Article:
The dumbass troop that had fired the weapon was subject to enough humiliation that he may have killed himself.
    He was a dumbass draftee, knew nothing about guns, and had no idea about what he was doing.
    Oh, the good old days…

    • Bill Brandt

      I’ll bet generations of soldiers got taken in by that “Who has a driver’s license” bit!

      On the bullet-ridden towers – it just occurred to me – they were always riding us to use short burst on full auto (and didn’t the M-14 have that option?). That muzzle could get away from the unwary – wonder if that was the case. And how many have accidentally been wounded or killed?

      Don’t know if you ever heard of this story of Sen Bill Frist saving the life of Gen David Petraeus – shot with an M-16 in a training accident (haven’t found the exact circumstances)


  6. Capt Mongo

    Do note that all the kids went Navy 😉

  7. edwardolsen


    Wonderful stories. I have two more to pass on from my stepfather.
    The time he served was WWII, and it was the army air force.

    He was already too old to actually experience combat, so they put him on the firing range to teach recruits.

    I am sure you all have heard of slow primers….

    One day a recruit forgot his training and when the 45 did not immediately fire upon trigger pull, he turned to my stepfather, weapon in hand. THEN the weapon fired. To the end of his life, he had a smooth mark on his cheek where the slug grazed him. A fraction of an inch in the wrong direction, and I would never have known him.

    Second story — he got to know the armorers, and so learned of a an occasion when an officer was tasked with demonstrating strafing on the gunnery range. His aircraft fired through the prop, and the armorer in charge of his craft installed the synchronization cam 90 deg out of correct phase.

    The officer commenced his strafing run and promptly blew his prop off. Fortunately, he was able to dead-stick the craft to a landing that allowed him to walk away. My stepfather never heard of what became of the armorer.

    • Bill Brandt

      I’ll bet of all the things is Basic Training this is probably one of the most dangerous. Well, grenade throwing even worse. Simple operations that cannot be screwed up or serious injury or death results.

      On the range, because I’ll bet easily 50% or more like 80%-90% these days, have never handled a firearm before going into the service.

      I can remember when I was in – our rifles were so worn. About once a week, a simple cleaning wouldn’t suffice and they brought out a big tank filled of solvent to wash the bolts and actions. We’d all stand around the tank and clean the parts.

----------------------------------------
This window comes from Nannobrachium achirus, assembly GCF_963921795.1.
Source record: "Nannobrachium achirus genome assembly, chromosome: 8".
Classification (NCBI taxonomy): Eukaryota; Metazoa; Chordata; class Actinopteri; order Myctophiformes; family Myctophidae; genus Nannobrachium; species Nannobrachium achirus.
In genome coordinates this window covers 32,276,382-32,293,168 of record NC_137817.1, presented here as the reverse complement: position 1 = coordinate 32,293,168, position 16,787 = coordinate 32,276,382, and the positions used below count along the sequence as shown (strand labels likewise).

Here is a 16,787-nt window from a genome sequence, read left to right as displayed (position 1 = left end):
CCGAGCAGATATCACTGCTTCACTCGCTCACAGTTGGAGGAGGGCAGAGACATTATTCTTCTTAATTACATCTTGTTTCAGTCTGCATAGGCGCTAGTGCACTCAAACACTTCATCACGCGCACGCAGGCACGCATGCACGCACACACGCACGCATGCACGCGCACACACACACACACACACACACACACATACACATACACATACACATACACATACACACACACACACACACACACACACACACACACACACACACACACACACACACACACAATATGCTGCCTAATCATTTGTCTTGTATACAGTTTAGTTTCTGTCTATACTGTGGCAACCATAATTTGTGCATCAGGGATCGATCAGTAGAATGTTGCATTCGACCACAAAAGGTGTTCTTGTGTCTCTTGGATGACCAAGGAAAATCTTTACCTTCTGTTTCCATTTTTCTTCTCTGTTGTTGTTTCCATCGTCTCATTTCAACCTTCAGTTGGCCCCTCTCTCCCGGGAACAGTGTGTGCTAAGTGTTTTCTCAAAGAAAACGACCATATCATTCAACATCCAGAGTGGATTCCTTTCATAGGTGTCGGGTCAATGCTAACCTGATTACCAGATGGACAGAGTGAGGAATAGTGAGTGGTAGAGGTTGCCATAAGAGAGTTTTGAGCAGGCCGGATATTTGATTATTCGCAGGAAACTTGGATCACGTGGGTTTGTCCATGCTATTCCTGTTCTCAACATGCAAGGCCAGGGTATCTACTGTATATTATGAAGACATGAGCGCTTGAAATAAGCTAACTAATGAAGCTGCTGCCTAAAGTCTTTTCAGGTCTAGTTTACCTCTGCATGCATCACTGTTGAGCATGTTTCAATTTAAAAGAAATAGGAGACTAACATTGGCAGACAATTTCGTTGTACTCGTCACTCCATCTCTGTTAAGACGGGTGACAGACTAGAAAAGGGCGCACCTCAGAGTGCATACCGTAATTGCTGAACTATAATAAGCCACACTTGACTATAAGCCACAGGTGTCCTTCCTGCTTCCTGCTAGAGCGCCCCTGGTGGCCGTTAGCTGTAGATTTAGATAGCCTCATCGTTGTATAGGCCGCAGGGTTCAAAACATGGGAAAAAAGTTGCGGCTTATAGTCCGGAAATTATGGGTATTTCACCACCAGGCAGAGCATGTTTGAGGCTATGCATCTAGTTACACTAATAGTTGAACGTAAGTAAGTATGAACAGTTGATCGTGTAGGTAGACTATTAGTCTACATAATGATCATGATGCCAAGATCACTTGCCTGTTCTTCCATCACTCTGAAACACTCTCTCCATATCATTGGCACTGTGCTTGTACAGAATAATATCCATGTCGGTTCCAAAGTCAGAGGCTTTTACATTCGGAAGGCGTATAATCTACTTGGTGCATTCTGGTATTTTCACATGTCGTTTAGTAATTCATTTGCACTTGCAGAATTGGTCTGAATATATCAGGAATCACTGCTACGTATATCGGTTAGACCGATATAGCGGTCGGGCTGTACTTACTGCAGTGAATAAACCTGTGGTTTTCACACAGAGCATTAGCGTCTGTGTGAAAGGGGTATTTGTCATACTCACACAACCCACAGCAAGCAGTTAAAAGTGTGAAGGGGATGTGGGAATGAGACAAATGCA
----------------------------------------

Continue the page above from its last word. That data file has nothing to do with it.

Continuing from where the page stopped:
And because the rifles were so worn, we were told to never intermix your bolt with someone else’s.

      You can imagine the gas pressures in that action as soon as the primer is ignited. I think it is in the 10s of thousands of lbs/sq inch.

      Anyway the law of 10% always applied and there was one incident where the bolt was interchanged, and next time it fired the action exploded in someone’s face. He wasn’t hurt seriously but it scared the stuff out of him.

      You think something so simple as keeping the muzzle pointed downrange would be simple to follow, but a moment’s inattention can bring disaster.

      That sorta reminds me of a similar story Edward, but years after I left the Army. Forgive me as this wasn’t service-related but some years after at a range.

      I wanted to learn about Practical Pistol shooting at my range, and to get your certification, you have to attend a day-long safety seminar.

      Practical Pistol is really a sport but it also teaches you combat shooting.

      You start at the beginning of a course, and as you go through you shoot at various unconventional targets – silhouettes in old cars, maybe pop-up targets.

      You are graded for both speed and accuracy.

      Needless to say, when you have people walking through a course with a loaded pistol, and people on the perimeter, the utmost safety rules have to be enforced. There are a half-dozen commands that are strict in their use of phraseology. Like aviation, there can be no ambiguity.

      With that setup done, I am at this safety seminar with my loaded .45 in line with other students. The instructor is an off-duty cop.

      All this was some years ago, and I haven’t kept up with PP, but the command was given to empty the magazine and un-chamber a round. (forget what the exact command was but like aviation it is a specific set of words. )

      You push the release button, let your expensive magazine drop and hit (for us) the gravel, and pull the slide back to un-chamber the last round. You let the round go to the ground.

      Anyway, the cop is in front of us like a DI, all the magazines have dropped, the slides pulled in unison and the shells are falling to the ground.

      Right near me is the sound of a round going off.

      The world stopped for a moment.

      The cop is looking at me with the “if looks could kill”, and he is ready to walk over and , well, I’ll let you guess.

      Once I explained to him that my ejected shell happened to hit a sharp pebble on the primer, I was somewhat off the hook.

      A bullet leaving the shell without all the pressure buildup of the action wouldn’t be nearly as fast, but I still wouldn’t want to be on the receiving end.

      Anyway I avoided an epic ass-chewing, considered myself (and the others around me) lucky for not having stopped the bullet, and we all learned a bit that day.

      We were lucky as was your step father!